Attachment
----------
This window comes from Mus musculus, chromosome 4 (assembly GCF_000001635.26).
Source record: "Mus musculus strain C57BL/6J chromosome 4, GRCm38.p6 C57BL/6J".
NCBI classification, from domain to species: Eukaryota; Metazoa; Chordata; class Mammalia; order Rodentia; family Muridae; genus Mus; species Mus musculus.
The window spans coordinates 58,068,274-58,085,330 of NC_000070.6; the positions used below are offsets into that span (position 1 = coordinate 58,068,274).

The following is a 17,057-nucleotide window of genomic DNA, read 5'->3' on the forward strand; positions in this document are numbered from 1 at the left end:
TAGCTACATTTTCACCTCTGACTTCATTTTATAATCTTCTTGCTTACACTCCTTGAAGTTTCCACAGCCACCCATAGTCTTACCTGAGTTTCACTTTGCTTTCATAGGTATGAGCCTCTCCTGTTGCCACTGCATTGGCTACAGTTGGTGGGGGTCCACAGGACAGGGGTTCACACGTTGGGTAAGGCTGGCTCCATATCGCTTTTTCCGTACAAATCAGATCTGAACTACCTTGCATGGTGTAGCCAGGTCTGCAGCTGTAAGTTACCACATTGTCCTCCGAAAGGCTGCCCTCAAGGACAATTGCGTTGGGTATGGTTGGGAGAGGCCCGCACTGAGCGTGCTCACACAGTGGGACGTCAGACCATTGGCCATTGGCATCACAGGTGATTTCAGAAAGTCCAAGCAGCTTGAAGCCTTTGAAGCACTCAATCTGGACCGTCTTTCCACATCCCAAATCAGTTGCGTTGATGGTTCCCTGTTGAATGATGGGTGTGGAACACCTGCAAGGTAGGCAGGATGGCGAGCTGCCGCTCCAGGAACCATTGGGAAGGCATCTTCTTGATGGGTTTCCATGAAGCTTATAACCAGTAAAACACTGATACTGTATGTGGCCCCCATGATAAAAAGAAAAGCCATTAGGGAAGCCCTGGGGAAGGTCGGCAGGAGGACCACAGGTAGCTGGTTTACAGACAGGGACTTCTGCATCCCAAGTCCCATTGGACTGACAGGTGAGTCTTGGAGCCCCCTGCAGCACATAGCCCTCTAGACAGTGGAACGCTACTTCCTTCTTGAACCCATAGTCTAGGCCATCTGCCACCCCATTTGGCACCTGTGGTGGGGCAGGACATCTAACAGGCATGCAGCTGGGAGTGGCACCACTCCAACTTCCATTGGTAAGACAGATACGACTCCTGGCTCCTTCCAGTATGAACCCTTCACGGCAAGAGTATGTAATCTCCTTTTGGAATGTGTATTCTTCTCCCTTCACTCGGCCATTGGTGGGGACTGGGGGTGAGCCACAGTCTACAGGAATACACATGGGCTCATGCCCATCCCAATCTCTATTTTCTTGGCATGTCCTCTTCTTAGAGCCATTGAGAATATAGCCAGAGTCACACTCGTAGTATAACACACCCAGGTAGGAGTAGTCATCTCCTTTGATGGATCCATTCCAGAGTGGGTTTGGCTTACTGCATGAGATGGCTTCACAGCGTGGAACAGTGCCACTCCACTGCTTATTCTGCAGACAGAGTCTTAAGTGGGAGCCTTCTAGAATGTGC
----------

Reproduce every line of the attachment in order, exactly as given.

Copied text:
This window comes from Mus musculus, chromosome 4 (assembly GCF_000001635.26).
Source record: "Mus musculus strain C57BL/6J chromosome 4, GRCm38.p6 C57BL/6J".
NCBI classification, from domain to species: Eukaryota; Metazoa; Chordata; class Mammalia; order Rodentia; family Muridae; genus Mus; species Mus musculus.
The window spans coordinates 58,068,274-58,085,330 of NC_000070.6; the positions used below are offsets into that span (position 1 = coordinate 58,068,274).

The following is a 17,057-nucleotide window of genomic DNA, read 5'->3' on the forward strand; positions in this document are numbered from 1 at the left end:
TAGCTACATTTTCACCTCTGACTTCATTTTATAATCTTCTTGCTTACACTCCTTGAAGTTTCCACAGCCACCCATAGTCTTACCTGAGTTTCACTTTGCTTTCATAGGTATGAGCCTCTCCTGTTGCCACTGCATTGGCTACAGTTGGTGGGGGTCCACAGGACAGGGGTTCACACGTTGGGTAAGGCTGGCTCCATATCGCTTTTTCCGTACAAATCAGATCTGAACTACCTTGCATGGTGTAGCCAGGTCTGCAGCTGTAAGTTACCACATTGTCCTCCGAAAGGCTGCCCTCAAGGACAATTGCGTTGGGTATGGTTGGGAGAGGCCCGCACTGAGCGTGCTCACACAGTGGGACGTCAGACCATTGGCCATTGGCATCACAGGTGATTTCAGAAAGTCCAAGCAGCTTGAAGCCTTTGAAGCACTCAATCTGGACCGTCTTTCCACATCCCAAATCAGTTGCGTTGATGGTTCCCTGTTGAATGATGGGTGTGGAACACCTGCAAGGTAGGCAGGATGGCGAGCTGCCGCTCCAGGAACCATTGGGAAGGCATCTTCTTGATGGGTTTCCATGAAGCTTATAACCAGTAAAACACTGATACTGTATGTGGCCCCCATGATAAAAAGAAAAGCCATTAGGGAAGCCCTGGGGAAGGTCGGCAGGAGGACCACAGGTAGCTGGTTTACAGACAGGGACTTCTGCATCCCAAGTCCCATTGGACTGACAGGTGAGTCTTGGAGCCCCCTGCAGCACATAGCCCTCTAGACAGTGGAACGCTACTTCCTTCTTGAACCCATAGTCTAGGCCATCTGCCACCCCATTTGGCACCTGTGGTGGGGCAGGACATCTAACAGGCATGCAGCTGGGAGTGGCACCACTCCAACTTCCATTGGTAAGACAGATACGACTCCTGGCTCCTTCCAGTATGAACCCTTCACGGCAAGAGTATGTAATCTCCTTTTGGAATGTGTATTCTTCTCCCTTCACTCGGCCATTGGTGGGGACTGGGGGTGAGCCACAGTCTACAGGAATACACATGGGCTCATGCCCATCCCAATCTCTATTTTCTTGGCATGTCCTCTTCTTAGAGCCATTGAGAATATAGCCAGAGTCACACTCGTAGTATAACACACCCAGGTAGGAGTAGTCATCTCCTTTGATGGATCCATTCCAGAGTGGGTTTGGCTTACTGCATGAGATGGCTTCACAGCGTGGAACAGTGCCACTCCACTGCTTATTCTGCAGACAGAGTCTTAAGTGGGAGCCTTCTAGAATGTGC